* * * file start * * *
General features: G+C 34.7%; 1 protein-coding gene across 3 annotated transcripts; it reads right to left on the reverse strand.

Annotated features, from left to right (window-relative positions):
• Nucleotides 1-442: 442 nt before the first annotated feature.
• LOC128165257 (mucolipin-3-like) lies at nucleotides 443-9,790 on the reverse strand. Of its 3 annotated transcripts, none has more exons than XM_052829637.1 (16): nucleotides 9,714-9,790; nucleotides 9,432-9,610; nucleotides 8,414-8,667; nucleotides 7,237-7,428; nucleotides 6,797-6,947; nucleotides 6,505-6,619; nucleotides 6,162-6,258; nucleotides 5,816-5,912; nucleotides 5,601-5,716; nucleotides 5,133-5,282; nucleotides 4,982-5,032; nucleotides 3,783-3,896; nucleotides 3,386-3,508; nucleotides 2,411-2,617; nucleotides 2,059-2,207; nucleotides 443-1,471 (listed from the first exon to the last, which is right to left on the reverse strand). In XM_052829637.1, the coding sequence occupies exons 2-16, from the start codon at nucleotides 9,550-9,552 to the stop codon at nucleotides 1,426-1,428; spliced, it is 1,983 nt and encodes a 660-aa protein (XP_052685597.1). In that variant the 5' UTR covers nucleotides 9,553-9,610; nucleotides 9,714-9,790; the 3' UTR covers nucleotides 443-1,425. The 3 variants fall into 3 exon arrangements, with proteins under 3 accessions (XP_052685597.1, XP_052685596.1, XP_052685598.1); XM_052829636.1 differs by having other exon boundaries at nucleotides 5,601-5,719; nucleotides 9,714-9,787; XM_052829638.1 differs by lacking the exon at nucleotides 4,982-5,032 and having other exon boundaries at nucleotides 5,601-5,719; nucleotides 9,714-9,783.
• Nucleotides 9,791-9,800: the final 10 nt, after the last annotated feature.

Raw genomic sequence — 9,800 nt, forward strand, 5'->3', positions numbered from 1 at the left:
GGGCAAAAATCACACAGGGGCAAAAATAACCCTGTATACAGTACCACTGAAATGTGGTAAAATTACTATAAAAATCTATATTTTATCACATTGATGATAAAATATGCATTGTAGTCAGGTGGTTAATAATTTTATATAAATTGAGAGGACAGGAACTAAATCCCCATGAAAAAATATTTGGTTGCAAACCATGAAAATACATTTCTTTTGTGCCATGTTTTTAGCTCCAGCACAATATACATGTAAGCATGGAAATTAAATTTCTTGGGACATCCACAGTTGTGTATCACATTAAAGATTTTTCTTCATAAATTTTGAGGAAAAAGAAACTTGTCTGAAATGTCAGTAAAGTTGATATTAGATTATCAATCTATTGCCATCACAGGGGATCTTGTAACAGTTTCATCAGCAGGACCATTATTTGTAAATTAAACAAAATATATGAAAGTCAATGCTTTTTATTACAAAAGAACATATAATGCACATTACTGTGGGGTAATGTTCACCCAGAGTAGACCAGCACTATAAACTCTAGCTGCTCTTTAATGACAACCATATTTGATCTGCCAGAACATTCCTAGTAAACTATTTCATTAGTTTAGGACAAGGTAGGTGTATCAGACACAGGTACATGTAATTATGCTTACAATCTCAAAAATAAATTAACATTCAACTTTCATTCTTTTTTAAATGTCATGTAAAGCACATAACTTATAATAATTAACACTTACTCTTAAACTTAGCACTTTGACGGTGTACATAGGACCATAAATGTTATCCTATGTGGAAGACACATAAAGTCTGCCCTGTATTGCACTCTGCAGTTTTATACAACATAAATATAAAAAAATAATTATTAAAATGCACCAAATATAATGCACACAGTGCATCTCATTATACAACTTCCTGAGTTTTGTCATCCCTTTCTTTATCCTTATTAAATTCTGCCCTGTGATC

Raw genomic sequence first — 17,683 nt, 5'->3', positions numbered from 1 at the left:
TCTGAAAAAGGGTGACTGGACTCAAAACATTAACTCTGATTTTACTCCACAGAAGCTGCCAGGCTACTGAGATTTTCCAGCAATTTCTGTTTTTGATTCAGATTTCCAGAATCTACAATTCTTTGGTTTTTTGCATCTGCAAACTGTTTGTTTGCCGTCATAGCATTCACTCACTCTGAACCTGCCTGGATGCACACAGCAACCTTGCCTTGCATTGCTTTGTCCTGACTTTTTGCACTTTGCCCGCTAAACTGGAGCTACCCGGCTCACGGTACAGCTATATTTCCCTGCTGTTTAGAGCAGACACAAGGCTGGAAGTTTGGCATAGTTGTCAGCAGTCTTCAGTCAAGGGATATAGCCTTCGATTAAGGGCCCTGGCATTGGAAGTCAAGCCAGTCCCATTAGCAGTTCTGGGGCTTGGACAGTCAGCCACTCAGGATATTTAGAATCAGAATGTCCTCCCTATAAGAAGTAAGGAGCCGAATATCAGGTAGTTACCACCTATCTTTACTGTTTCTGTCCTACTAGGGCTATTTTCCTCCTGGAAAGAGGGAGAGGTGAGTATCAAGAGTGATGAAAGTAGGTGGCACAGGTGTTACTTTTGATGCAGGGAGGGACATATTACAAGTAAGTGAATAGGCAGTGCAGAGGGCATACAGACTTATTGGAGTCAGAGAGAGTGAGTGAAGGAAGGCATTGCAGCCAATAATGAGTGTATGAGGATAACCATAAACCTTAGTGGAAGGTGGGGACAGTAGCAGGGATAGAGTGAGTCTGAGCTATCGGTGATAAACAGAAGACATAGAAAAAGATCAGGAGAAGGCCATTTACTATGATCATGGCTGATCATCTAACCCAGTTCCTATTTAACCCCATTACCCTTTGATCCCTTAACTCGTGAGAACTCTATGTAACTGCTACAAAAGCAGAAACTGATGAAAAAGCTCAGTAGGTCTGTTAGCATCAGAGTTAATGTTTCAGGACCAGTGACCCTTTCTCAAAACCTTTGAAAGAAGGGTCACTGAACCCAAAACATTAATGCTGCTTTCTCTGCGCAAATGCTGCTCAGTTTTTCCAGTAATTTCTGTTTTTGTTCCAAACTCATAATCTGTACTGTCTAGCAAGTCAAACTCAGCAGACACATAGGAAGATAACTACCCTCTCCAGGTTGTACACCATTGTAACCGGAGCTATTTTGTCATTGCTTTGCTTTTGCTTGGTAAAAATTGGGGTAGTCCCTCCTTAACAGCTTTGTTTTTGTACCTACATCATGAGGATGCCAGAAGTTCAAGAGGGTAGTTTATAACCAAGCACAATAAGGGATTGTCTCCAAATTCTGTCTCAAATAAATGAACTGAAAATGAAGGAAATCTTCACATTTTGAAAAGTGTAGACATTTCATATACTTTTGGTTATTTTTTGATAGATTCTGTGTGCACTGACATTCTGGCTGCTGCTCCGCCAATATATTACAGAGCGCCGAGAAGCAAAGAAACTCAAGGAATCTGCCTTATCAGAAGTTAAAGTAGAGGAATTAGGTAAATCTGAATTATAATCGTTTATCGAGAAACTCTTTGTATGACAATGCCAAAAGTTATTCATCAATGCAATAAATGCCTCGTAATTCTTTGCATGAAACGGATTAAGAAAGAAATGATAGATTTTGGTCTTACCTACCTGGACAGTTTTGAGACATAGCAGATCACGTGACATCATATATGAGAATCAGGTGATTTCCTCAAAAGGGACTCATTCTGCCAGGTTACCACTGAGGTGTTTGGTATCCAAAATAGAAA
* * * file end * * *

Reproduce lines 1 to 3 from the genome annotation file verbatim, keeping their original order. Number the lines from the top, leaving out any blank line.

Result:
General features: G+C 34.7%; 1 protein-coding gene across 3 annotated transcripts; it reads right to left on the reverse strand.

Annotated features, from left to right (window-relative positions):
• Nucleotides 1-442: 442 nt before the first annotated feature.